In the attempt to unearth the Magicks that control their future, Tasia’s house of cards comes crashing down. When Pandora’s Box is prised open, can the man who holds her heart push back the darkness …
Tasia is finally at home in San Francisco. With powerful friends and allies by her side, she’s finding her feet in the Pack, contributing to the investigation and feeling her way with the fiercely guarded and daunting Alpha. But she has a major decision to make, one that goes to the root of the chains of history that hold her future hostage to the past.
The Oracle’s interpretation of his prophecy raises questions about the allegiances of powerful Chosen. Lady Bethesda’s attempts to entice Faoladh to her side, the tangled history of the CoC, the shadowy presence of an Archmage, the growing role of a powerful Vampire Master and the latent fissures among the First Ones force the team to reconsider their strategy. But a devastating bombshell tears apart a rock-solid partnership, just as Tasia is ready to break the shackles that bind her. As the past comes home to roost, the Alpha must grapple with the darkness he holds at bay. Can he conquer his demons or will the past color the present?
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The Paladin continues the saga.
BOOK 4, Saga of the CHOSEN
If it has been a while since you read The Rainmaker, this Glossary of the cast of characters is available as you read The Siren.
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The chessboard comes alive
“Something is blocking me” a feminine voice declared in unmistakable alarm. “I can’t see anything.”
Her reverie interrupted, she glanced at Tasia. They were on edge; acutely conscious of the peril that confronted them. Culled from the herd, they’d been corralled here. And now, cornered and vulnerable, they faced the prospect of holding off an army on their own. While their friends would leave no stone unturned to reach them, the Pack and its allies might not make it in time. Until their friends came to their rescue, they must hold their own against the hordes circling them.
“What do you mean?” she asked Tasia. Her friend’s urgency disconcerted her. When they’d first become aware of their predicament, Tasia had taken it in her stride — cool, collected and confident. It had been a balm, for she knew that Tasia was to be tested soon under trying circumstances. In the past few weeks, her friend had come into her own, no longer a reticent and retiring Wizard with a predilection for side-stepping confrontations. But now, panic simmered in Tasia’s eyes.
At the sight, dread and foreboding ratcheted up in her. “What is it, Tasia?” she pressed the Wizard, trying to not give in to her own fears.
Tasia hesitated for an infinitesimal second, before capitulating. The explanation came in a rush, her words tumbling over each other in her eagerness. “I’m able to sense Chosen in the vicinity. It’s almost like magic wafts in the air and I see it. But suddenly, I can’t. There’s nothing! Something’s interfering with my ability.”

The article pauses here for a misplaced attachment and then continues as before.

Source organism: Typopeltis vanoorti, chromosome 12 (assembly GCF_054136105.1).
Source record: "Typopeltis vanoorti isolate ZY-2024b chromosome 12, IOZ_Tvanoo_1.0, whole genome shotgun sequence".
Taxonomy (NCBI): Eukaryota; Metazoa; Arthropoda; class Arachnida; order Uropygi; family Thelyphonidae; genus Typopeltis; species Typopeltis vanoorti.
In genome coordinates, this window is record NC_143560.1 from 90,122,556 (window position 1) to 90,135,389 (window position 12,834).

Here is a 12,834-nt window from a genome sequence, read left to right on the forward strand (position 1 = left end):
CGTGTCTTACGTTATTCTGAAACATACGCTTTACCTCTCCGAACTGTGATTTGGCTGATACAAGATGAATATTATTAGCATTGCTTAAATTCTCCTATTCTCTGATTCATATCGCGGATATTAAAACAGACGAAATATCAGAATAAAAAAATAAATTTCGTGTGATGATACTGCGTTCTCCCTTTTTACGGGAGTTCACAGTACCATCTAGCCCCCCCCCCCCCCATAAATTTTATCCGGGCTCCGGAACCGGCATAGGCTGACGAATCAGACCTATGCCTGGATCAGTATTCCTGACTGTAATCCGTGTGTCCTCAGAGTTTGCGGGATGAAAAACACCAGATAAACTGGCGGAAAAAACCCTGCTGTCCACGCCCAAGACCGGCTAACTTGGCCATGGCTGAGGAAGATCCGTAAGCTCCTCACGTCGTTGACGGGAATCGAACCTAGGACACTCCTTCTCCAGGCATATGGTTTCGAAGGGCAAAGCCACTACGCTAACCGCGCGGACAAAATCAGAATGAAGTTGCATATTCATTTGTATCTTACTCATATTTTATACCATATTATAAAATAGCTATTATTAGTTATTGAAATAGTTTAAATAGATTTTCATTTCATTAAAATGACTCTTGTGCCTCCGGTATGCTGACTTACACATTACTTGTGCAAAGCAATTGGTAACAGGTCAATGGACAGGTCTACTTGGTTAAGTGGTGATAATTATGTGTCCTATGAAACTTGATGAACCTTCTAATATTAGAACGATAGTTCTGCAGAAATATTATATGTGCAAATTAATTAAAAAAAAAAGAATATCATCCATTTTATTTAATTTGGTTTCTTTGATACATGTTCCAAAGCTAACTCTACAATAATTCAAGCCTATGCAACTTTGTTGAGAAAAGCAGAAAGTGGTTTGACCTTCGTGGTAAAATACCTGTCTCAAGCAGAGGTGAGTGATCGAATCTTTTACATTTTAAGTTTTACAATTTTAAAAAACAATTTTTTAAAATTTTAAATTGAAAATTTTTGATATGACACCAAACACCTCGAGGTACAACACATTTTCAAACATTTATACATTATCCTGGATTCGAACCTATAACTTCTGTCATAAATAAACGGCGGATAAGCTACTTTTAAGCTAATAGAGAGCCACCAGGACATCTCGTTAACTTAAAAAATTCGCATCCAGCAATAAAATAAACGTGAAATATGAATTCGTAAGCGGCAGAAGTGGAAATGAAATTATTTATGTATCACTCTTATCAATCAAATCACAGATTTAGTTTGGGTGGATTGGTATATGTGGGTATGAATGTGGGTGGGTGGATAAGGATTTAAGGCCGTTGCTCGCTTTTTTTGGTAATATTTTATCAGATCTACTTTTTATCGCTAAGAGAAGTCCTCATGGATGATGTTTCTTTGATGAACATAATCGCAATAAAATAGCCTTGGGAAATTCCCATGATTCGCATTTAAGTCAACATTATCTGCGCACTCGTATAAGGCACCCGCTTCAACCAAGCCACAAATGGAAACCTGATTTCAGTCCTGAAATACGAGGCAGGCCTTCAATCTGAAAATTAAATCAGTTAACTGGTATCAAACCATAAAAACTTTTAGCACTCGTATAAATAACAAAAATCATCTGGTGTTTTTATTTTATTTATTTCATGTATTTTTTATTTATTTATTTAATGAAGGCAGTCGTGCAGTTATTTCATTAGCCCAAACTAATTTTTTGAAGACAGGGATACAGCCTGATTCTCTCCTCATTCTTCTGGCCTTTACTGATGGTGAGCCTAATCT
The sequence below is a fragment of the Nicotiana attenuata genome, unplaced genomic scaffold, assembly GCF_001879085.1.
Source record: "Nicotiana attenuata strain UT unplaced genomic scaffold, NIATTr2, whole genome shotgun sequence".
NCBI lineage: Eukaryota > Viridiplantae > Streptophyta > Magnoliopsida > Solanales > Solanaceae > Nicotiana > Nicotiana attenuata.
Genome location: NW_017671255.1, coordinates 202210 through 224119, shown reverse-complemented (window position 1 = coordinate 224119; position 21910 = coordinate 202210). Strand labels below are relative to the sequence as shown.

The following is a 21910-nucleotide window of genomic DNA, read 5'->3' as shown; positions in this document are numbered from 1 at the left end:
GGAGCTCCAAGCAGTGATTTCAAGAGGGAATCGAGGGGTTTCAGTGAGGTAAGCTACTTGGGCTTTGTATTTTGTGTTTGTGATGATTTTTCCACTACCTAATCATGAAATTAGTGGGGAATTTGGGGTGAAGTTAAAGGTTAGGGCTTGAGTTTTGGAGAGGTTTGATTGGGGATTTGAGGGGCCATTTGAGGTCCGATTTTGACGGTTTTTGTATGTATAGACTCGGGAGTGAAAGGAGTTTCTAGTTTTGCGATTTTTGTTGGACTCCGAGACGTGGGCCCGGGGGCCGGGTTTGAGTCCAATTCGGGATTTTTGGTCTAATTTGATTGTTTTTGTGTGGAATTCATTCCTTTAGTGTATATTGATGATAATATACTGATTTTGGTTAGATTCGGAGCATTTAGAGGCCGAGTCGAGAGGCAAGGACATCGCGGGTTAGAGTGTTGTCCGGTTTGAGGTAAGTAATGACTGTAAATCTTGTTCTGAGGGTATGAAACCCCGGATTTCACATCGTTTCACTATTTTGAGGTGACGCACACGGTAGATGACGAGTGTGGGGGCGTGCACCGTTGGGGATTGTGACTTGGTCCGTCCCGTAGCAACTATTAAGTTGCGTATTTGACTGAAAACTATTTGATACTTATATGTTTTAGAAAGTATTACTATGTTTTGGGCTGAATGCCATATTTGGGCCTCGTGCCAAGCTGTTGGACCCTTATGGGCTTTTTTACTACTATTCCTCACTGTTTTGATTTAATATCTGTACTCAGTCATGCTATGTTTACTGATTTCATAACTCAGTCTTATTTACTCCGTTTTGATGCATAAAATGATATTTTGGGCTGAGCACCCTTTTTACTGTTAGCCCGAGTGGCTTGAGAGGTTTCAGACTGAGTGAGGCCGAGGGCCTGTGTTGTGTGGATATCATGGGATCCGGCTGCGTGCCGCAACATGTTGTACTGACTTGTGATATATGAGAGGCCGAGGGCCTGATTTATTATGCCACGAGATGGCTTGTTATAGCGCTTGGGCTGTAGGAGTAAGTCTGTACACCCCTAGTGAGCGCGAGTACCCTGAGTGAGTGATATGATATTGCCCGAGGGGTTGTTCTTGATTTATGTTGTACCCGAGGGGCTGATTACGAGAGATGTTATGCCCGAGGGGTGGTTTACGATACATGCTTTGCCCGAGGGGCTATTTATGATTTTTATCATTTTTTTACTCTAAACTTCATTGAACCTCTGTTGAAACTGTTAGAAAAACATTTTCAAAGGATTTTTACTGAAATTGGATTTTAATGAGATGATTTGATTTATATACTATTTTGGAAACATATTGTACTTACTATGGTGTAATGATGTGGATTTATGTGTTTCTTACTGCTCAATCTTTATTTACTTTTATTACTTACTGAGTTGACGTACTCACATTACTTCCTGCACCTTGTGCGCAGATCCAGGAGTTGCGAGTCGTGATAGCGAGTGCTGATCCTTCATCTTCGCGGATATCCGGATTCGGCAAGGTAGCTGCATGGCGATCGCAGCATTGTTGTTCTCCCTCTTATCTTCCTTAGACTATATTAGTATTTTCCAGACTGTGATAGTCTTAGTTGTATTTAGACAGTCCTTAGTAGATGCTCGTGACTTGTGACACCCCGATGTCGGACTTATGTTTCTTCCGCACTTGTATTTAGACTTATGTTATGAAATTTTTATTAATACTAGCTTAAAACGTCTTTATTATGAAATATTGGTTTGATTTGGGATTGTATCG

Despite the garbled explanation, she grasped the gist of the admission. And took a moment to digest it. There had been hints before, even magic feats under extraordinary circumstances, that suggested exceptional, even fantastic, power. Thus, she’d been aware for a while now that Tasia had a lot of magic in her the Wizard chose to keep secret from their brethren. But this was something else. The power to distinguish between human and Chosen was singular and deadly.
Beside her, Nandini’s stifled gasp made it clear that she was not the only one grappling with the declaration. Like her, Nandini was no stranger to Tasia’s Magick capabilities. Yet, the Indian Ancient was staggered by the disclosure.
“You’re sure?” she questioned, trying to feel her way.
“I can’t even sense you guys” Tasia said vehemently. “Something’s horribly wrong.”
Momentarily lost for words, she gaped at her friend.
Tasia drew a shaky breath, her face deathly pale. “I cannot defend us” she whispered. “Not if I don’t see them coming.”
There was an exclamation from behind Nandini and the Indian Chosen, frozen in shock, came to life again.
“I can” Nandini declared. “Sense them coming, that is.”
Tasia turned to the Ancient. “How?”
“I’m Naga, bonded to the earth” Nandini said simply. “I’ll know if a horde approaches us. It’s harder with a single person or a small group, but luckily for us, that’s not likely.”
No, indeed, she mused. They had been isolated, segregated and herded here for a reason. Their mother meant to use them to rally her troops.
Wild hope flashed across Tasia’s face. “Are you sure, Nandini?”
“Yep.” The Indian girl’s response came confidently. “They’ll come for us in numbers, Tasia. The larger the crowd, the easier it is for me to read the vibrations.”
“Thank the Forebearers!” Tasia breathed, immensely relieved. Color surged back into the Wizard’s face. “Whatever’s blocking my magic senses has not affected my other powers. If Nandini can warn us, we’ll hold them off.”
“Of course, we will” affirmed an unfamiliar voice from behind Nandini. “Tasia and I have outwitted the Blutsaugers before.”
Startled by the youthful voice, spiked with such assurance and certitude, she craned her neck to peer around Nandini. But before she could catch a glimpse of the girl, the dream ended abruptly.